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The Journal of Primary Prevention

, Volume 40, Issue 2, pp 231–241 | Cite as

Linking Sleep to Externalizing Behavioral Difficulties: A Longitudinal Psychometric Survey in a Cohort of Italian School-Age Children

  • Pietro MuratoriEmail author
  • Danilo Menicucci
  • Elisa Lai
  • Floriana Battaglia
  • Lucio Bontempelli
  • Natasha Chericoni
  • Angelo Gemignani
Original Paper

Abstract

We examined the longitudinal relationship between sleep problems and behavioral problems at primary school in Italian children. We recruited a school-based sample of 227 children (age range 6–10 years) in schools located in Pisa (Italy). Parents completed the Sleep Disturbance Scale for Children (SDSC), and teachers completed the Strengths and Difficulties Questionnaire (SDQ) to evaluate children’s behavioral difficulties. We used a two-step robust regression approach to identify which aspects of sleep problems might affect children’s behavior at school. After removing socio-demographic effects, results indicated an association between an increase in sleep problems and the worsening of inattentive and hyperactive behavioral problems at school 1 year later. This association was particularly robust in children whose sleep problems had gotten worse over the year. We found no associations between child sleep problems and conduct problems in school settings. Schools may be a suitable arena in which to identify and prevent the development of severe externalizing behaviors through screening procedures and intervention for children’s sleep problems.

Keywords

Sleep problems School Hyperactivity Conduct problems Prevention 

Notes

Acknowledgements

We are grateful for the close collaboration with the Tongiorgi Public Schools, Pisa, Italy. We greatly appreciate the hard work and dedication of the many staff members and students (Giulia Burgalassi, Giuditta Tinti, Elena Guarguagli, Giulia Borgiani, Sara Paoletti, and Francesca Vacca) who collected the evaluation data.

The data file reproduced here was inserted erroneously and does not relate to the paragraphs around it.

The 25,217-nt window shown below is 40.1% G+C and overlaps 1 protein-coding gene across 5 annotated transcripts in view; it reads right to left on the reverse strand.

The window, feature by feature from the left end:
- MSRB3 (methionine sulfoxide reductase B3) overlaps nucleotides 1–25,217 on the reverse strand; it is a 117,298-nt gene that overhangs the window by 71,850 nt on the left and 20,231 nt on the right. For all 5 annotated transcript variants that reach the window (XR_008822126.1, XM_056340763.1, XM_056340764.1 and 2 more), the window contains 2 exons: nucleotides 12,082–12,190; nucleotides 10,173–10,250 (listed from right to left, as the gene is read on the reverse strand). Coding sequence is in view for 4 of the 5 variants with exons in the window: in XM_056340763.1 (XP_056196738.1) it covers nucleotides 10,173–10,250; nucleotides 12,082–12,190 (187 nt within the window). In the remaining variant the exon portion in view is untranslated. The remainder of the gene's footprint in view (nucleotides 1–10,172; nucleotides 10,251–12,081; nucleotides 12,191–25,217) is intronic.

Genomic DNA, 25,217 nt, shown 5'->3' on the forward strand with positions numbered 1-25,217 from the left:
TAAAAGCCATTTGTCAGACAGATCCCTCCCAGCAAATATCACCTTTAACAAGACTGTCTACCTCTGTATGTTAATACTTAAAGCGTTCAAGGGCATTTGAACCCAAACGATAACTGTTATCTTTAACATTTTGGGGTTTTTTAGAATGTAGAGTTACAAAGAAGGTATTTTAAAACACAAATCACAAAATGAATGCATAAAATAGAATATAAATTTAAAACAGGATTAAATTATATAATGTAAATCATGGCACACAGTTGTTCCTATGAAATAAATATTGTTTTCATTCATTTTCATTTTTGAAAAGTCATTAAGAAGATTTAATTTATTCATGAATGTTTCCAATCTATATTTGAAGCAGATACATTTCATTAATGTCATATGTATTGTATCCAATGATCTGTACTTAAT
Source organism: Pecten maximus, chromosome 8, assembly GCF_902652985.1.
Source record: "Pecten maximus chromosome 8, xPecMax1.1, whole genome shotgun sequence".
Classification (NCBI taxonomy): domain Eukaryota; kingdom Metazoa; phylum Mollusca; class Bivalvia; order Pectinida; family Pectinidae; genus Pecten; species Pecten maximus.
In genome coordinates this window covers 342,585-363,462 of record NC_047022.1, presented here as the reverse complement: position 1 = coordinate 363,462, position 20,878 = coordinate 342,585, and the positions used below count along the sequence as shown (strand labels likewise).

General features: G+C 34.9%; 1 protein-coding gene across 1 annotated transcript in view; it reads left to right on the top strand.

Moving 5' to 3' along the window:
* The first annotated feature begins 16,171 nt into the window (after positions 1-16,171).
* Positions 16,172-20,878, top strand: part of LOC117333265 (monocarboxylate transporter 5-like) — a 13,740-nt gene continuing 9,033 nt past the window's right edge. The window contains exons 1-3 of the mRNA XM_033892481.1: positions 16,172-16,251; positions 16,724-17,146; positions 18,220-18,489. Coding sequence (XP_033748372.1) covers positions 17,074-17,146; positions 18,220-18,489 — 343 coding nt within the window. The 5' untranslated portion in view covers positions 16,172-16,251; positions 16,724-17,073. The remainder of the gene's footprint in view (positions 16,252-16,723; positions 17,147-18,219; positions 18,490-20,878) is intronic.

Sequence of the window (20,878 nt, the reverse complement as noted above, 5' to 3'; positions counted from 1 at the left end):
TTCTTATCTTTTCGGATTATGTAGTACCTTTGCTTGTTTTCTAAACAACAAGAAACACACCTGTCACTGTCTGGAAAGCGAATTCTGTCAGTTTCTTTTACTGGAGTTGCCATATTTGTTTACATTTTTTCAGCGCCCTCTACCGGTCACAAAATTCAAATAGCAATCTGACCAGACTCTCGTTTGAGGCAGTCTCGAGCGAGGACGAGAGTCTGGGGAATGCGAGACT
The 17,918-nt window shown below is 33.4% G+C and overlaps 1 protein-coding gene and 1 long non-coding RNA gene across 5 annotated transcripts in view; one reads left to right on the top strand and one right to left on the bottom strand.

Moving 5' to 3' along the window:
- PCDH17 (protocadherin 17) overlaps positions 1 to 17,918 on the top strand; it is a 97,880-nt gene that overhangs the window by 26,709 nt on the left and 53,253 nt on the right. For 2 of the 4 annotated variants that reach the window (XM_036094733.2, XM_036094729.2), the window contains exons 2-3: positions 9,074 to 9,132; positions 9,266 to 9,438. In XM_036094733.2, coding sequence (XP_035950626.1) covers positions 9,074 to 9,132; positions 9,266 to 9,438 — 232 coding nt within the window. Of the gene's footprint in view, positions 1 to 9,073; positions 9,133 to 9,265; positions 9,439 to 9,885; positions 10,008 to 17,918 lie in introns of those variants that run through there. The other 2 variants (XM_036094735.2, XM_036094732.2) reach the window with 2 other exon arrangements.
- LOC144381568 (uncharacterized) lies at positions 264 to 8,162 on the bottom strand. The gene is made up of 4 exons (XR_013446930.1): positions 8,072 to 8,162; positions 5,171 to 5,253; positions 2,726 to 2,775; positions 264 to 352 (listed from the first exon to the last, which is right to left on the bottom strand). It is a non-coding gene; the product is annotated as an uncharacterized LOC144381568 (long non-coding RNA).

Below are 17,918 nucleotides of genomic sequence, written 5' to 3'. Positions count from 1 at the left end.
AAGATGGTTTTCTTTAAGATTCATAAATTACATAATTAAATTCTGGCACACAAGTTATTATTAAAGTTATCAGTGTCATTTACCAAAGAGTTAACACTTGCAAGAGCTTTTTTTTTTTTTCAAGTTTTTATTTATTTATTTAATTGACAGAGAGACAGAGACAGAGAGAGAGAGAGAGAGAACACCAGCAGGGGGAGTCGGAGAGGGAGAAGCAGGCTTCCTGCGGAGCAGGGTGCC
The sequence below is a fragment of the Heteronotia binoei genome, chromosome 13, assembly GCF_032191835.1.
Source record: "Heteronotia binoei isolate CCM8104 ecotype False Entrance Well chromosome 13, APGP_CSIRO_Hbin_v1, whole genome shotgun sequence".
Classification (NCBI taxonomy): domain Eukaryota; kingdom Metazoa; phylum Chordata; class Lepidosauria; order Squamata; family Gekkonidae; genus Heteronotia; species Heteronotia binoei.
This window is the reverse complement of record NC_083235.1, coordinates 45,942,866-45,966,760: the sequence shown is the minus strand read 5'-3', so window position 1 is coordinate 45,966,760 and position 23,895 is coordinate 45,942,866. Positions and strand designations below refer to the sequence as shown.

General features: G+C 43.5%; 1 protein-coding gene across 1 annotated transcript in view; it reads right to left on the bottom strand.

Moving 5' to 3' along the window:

Compliance With Ethical Standards

Conflict of Interest

Danilo Menicucci was funded by the University of Pisa, the ECSPLAIN-FP7 IDEAS-ERC ref.338866. Other authors declare that they have no conflicts of interest.

Ethical Approval

All procedures performed in studies involving human participants were in accordance with the ethical standards of the institutional and/or national research committee and with the 1964 Helsinki Declaration and its later amendments or comparable ethical standards.

Informed Consent

Informed consent was obtained from all individual participants included in the study.

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Copyright information

© Springer Science+Business Media, LLC, part of Springer Nature 2019

Authors and Affiliations

  1. 1.IRCCS Fondazione Stella MarisPisaItaly
  2. 2.Department of Translational Research on New Technologies in Medicine and SurgeryUniversity of PisaPisaItaly
  3. 3.Medicina Clinica e SperimentaleUniversità di PisaPisaItaly
  4. 4.Istituto Comprensivo M.L.KingMIURCalcinaia (PI)Italy
  5. 5.Istituto Comprensivo TongiorgiMIURPisaItaly
  6. 6.Dipartimento di Patologia Chirurgica, Medica, Molecolare et dell’Area CriticaUniversità degli Studi PisaPisaItaly
  7. 7.Azienda Ospedaliero UniversitariaPisaItaly

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